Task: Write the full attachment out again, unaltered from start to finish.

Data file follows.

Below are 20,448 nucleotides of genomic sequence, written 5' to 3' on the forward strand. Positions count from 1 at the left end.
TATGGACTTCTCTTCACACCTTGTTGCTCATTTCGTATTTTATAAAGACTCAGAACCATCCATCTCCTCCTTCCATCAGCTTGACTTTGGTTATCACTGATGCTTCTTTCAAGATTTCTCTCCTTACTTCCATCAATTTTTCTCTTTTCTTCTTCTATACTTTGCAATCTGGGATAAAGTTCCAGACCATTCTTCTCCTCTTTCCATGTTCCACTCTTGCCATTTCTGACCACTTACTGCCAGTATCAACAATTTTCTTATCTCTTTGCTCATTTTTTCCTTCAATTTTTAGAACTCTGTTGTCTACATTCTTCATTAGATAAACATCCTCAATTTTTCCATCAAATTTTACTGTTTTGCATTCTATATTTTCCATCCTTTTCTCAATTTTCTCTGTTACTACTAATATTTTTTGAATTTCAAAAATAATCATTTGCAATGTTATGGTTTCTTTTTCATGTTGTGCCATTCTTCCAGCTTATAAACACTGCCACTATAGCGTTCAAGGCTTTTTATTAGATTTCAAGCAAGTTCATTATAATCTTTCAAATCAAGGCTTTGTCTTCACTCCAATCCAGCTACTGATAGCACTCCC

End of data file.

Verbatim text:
Below are 20,448 nucleotides of genomic sequence, written 5' to 3' on the forward strand. Positions count from 1 at the left end.
TATGGACTTCTCTTCACACCTTGTTGCTCATTTCGTATTTTATAAAGACTCAGAACCATCCATCTCCTCCTTCCATCAGCTTGACTTTGGTTATCACTGATGCTTCTTTCAAGATTTCTCTCCTTACTTCCATCAATTTTTCTCTTTTCTTCTTCTATACTTTGCAATCTGGGATAAAGTTCCAGACCATTCTTCTCCTCTTTCCATGTTCCACTCTTGCCATTTCTGACCACTTACTGCCAGTATCAACAATTTTCTTATCTCTTTGCTCATTTTTTCCTTCAATTTTTAGAACTCTGTTGTCTACATTCTTCATTAGATAAACATCCTCAATTTTTCCATCAAATTTTACTGTTTTGCATTCTATATTTTCCATCCTTTTCTCAATTTTCTCTGTTACTACTAATATTTTTTGAATTTCAAAAATAATCATTTGCAATGTTATGGTTTCTTTTTCATGTTGTGCCATTCTTCCAGCTTATAAACACTGCCACTATAGCGTTCAAGGCTTTTTATTAGATTTCAAGCAAGTTCATTATAATCTTTCAAATCAAGGCTTTGTCTTCACTCCAATCCAGCTACTGATAGCACTCCC